HIPPY takes root in Vancouver

Sep 18, 2002, vol. 25, no. 2
By Carol Thorbes



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Three years ago, a handful of immigrant women dreamed of bringing HIPPY (Home Instruction Program for Preschool Youngsters) to Vancouver.

Today, the internationally based program is firmly rooted in Vancouver and has sparked the creation of HIPPY Canada.

Simon Fraser University is home to the fledgling national wing of HIPPY International, which already exists in seven countries.

Founded in Israel in the 1960s, HIPPY is a two to three year educational program that relies on community leaders and home-based learning to help disadvantaged parents ready their children for kindergarten.

Targeted families usually face a combination of social, cultural and economic challenges.

“I think every child is entitled to bounce into kindergarten on the first day with the expectation of success and the skills to succeed,” says Debbie Bell, a co-founder of HIPPY in Vancouver. Bell is the community education program director at SFU continuing studies. “I think every parent has the right to know their kids will go to school and do well, regardless of their challenges.”

Using educational material aimed at developing three to five year olds' cognitive and coordination skills, trained HIPPY home visitors coach parents in their homes on being their children's first teachers.

The program's success is largely predicated on the close bond that develops between home visitors and HIPPY parents; home visitors are parents previously helped by HIPPY.

SFU's community education program in continuing studies, the Britannia Community Services centre and the National Council of Jewish Women of Canada secured $1 million in federal and private sponsorships to found HIPPY in Vancouver.

In three years the program at Britannia Community Services centre has gone from helping 60 to 130 families and spawned several satellite locations.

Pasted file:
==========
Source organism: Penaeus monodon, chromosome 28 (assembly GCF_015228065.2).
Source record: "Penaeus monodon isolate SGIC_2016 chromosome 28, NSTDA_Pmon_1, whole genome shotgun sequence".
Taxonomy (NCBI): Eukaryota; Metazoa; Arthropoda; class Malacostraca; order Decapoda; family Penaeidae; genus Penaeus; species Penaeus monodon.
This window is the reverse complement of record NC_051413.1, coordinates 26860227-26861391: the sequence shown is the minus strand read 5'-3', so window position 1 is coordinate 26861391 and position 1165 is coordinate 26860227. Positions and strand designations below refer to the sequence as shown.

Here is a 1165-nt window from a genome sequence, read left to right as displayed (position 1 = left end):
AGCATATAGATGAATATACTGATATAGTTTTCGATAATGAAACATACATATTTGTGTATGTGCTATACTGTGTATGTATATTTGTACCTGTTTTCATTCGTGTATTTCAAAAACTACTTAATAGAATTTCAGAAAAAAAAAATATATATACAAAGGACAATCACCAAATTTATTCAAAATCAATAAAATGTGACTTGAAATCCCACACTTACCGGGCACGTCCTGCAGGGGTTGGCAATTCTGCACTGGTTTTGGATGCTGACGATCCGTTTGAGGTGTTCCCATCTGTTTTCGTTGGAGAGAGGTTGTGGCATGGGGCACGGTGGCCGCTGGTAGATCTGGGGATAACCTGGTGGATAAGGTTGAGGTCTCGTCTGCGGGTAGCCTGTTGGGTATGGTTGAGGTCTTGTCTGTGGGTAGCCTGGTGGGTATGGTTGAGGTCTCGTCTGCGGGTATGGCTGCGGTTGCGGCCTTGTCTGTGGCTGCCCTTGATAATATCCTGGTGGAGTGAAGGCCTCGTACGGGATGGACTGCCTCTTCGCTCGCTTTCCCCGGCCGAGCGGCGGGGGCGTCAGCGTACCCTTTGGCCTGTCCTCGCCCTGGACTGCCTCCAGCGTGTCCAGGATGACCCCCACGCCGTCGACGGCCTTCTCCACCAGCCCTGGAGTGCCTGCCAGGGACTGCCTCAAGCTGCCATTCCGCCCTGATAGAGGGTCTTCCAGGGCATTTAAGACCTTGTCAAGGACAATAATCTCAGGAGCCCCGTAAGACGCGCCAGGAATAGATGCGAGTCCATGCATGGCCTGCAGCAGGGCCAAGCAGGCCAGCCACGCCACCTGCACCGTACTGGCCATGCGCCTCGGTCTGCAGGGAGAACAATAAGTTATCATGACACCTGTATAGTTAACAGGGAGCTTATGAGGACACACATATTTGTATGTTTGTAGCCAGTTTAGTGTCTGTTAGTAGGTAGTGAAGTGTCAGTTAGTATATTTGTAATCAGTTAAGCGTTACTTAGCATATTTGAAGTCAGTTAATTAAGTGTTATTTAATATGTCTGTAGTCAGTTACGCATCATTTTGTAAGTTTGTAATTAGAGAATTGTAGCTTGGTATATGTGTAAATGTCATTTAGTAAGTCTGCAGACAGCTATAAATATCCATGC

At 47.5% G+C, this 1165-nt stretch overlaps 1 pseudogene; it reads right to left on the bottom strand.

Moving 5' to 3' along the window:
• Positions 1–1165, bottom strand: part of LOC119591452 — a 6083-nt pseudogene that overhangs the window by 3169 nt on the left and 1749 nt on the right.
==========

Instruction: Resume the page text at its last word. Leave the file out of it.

The founders of HIPPY's first Canadian program held a national recruitment meeting in July 2002 to launch HIPPY Canada and raise awareness of the need for on-going funding to support the creation of programs nationwide.

Click Lives Transformed for the next story.

Click Helping First Nations students for the next story.

Click Program results positive for the next story.

Lives Transformed

Chandia, a mother of three children from Mexico, had once been a parent in the HIPPY program.

Now one of six home visitors trained and paid by HIPPY, Chandia works fulltime helping disadvantaged parents ready their children for kindergarten.

Chandia and Hernandez chat easily in Spanish as they role play how to teach Abba the cognitive skills that will put her on an equal educational footing with her future classmates.

HIPPY supplies parents with educational material in their first language and matches them up with home visitors who speak their first language if they speak little or no English.

“At first it was hard to help Azucena because I had to gain her trust. I couldn't just start role playing how to teach her daughter right away. Now Azucena always wants to learn more so she can teach Abba,” explains Chandia, who herself continues to blossom as a HIPPY participant.

Not only is she earning a living as a home visitor, but she is also building credits toward a bachelor of general studies degree through an academic program involving SFU, the Open Learning Institute and HIPPY Britannia.

The program covers the cost of home visitors' higher education, which includes courses in early childhood development at SFU.

Chandia is one of five home visitors with the HIPPY Vancouver program studying at SFU.

Helping First Nations students

The first national meeting in August to recruit coordinators of HIPPY Canada satellite programs attracted a number of First Nations people.